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The smartest kids in the world : and how they got that way

Auteur : Amanda Ripley
Éditeur : New York : Simon & Schuster, 2013.
Édition/format :   Livre : Anglais : First Simon & Schuster hardcover editionVoir toutes les éditions et tous les formats
Base de données :WorldCat
Résumé :
Following three teenagers who chose to spend one school year living in Finland, South Korea, and Poland, a literary journalist recounts how attitudes, parenting, and rigorous teaching have revolutionized these countries' education results.
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Détails

Type d’ouvrage : Ressource Internet
Format : Livre, Ressource Internet
Tous les auteurs / collaborateurs : Amanda Ripley
ISBN : 9781451654424 1451654421 9781451654431 145165443X
Numéro OCLC : 759913731
Description : 306 pages : illustrations ; 24 cm
Contenu : Principal characters --
Fall. The mystery ; The treasure map ; Leaving ; The pressure cooker ; A math problem. --
Winter. An American in Utopia ; Drive ; The metamorphosis. --
Spring. Difference ; The $4 million teacher;- Coming home --
How to spot a world-class education --
AFS student experience survey.
Responsabilité : Amanda Ripley.
Plus d’informations :

Résumé :

Amanda Ripley upends American assumptions about what goes into building a good student.  Lire la suite...

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Synopsis de l’éditeur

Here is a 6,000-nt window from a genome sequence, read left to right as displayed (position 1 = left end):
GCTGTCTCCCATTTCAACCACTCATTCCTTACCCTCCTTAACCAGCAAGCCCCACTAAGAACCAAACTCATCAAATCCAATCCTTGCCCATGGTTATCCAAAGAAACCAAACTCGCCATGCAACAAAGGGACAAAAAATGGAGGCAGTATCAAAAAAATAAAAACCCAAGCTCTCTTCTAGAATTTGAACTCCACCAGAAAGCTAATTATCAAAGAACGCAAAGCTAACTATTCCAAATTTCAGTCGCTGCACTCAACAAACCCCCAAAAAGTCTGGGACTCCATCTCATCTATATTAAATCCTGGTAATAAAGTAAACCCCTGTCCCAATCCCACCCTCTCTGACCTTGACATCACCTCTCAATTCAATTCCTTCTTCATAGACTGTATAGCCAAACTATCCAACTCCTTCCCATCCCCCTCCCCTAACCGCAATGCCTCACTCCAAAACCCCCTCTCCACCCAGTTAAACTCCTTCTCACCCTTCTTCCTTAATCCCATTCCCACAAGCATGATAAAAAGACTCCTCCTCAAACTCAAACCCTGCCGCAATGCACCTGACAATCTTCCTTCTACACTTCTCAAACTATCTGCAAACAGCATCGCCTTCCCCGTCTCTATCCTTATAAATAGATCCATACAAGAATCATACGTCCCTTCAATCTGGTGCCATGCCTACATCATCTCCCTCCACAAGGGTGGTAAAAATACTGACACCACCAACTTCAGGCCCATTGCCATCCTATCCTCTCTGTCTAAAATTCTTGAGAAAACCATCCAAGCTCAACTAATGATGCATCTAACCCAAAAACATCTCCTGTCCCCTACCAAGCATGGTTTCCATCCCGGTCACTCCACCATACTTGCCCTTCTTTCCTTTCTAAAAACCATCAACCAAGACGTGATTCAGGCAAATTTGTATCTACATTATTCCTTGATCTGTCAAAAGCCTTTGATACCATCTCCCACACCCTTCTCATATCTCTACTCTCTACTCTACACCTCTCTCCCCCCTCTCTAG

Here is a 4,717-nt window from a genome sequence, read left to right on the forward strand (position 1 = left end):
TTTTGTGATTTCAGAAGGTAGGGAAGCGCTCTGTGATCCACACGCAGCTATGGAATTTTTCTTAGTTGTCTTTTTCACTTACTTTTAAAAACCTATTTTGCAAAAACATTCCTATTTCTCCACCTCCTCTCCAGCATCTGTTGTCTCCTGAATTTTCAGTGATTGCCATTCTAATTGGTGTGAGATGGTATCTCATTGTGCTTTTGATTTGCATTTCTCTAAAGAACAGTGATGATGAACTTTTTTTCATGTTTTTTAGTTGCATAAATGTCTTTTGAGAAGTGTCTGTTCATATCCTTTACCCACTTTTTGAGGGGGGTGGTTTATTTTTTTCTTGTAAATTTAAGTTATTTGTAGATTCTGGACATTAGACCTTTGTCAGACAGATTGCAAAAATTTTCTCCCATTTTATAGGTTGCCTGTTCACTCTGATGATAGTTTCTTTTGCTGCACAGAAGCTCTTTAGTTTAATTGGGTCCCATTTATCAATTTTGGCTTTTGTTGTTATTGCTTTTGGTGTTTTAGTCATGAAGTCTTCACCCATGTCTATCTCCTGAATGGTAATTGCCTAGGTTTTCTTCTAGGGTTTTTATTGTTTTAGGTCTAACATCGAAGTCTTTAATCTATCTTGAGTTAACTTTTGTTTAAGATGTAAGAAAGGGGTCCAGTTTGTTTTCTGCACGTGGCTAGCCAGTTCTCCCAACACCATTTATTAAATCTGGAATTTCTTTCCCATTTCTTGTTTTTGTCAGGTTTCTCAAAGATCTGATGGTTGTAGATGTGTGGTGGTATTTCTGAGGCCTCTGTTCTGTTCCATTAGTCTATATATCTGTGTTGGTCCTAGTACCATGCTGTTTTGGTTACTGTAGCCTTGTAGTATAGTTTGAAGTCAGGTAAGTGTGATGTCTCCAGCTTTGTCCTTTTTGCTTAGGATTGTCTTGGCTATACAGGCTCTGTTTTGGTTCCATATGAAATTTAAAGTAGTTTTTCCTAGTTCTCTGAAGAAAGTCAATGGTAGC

"[Ripley] is a compelling storyteller who deftly plaits humorous anecdotes and hard data to whip you in the face with her findings."--Kristen Levithan "Brain, Child Magazine "

 
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Données liées


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schema:description"How do other countries create "smarter" kids? In a handful of nations, virtually all children are learning to make complex arguments and solve problems they've never seen before. They are learning to think, in other words, and to thrive in the modern economy. What is it like to be a child in the world's new education superpowers? In a global quest to find answers for our own children, the author, a Time magazine journalist follows three Americans embedded in these countries for one year. Kim, fifteen, raises $10,000 so she can move from Oklahoma to Finland; Eric, eighteen, exchanges a high-achieving Minnesota suburb for a booming city in South Korea; and Tom, seventeen, leaves a historic Pennsylvania village for Poland. Through these young informants, the author meets battle-scarred reformers, sleep-deprived zombie students, and a teacher who earns $4 million a year. Their stories, along with groundbreaking research into learning in other cultures, reveal a pattern of startling transformation: none of these countries had many "smart" kids a few decades ago. Things had changed. Teaching had become more rigorous; parents had focused on things that mattered; and children had bought into the promise of education. This is a book about building resilience in a new world, as told by the young Americans who have the most at stake. -- Publisher's description."@en
schema:description"In a handful of nations, virtually all children are learning to make complex arguments and solve problems they've never seen before. They are learning to think, in other words, and to thrive in the modern economy. What is it like to be a child in the world's new education superpowers? In a global quest to find answers for our own children, the author, a Time magazine journalist follows three Americans embedded in Finland, South Korea, and Poland for one year. Their stories, along with groundbreaking research into learning in other cultures, reveal a pattern of startling transformation: none of these countries had many "smart" kids a few decades ago. Things had changed. Teaching had become more rigorous; parents had focused on things that mattered; and children had bought into the promise of education.--Publisher information."@en
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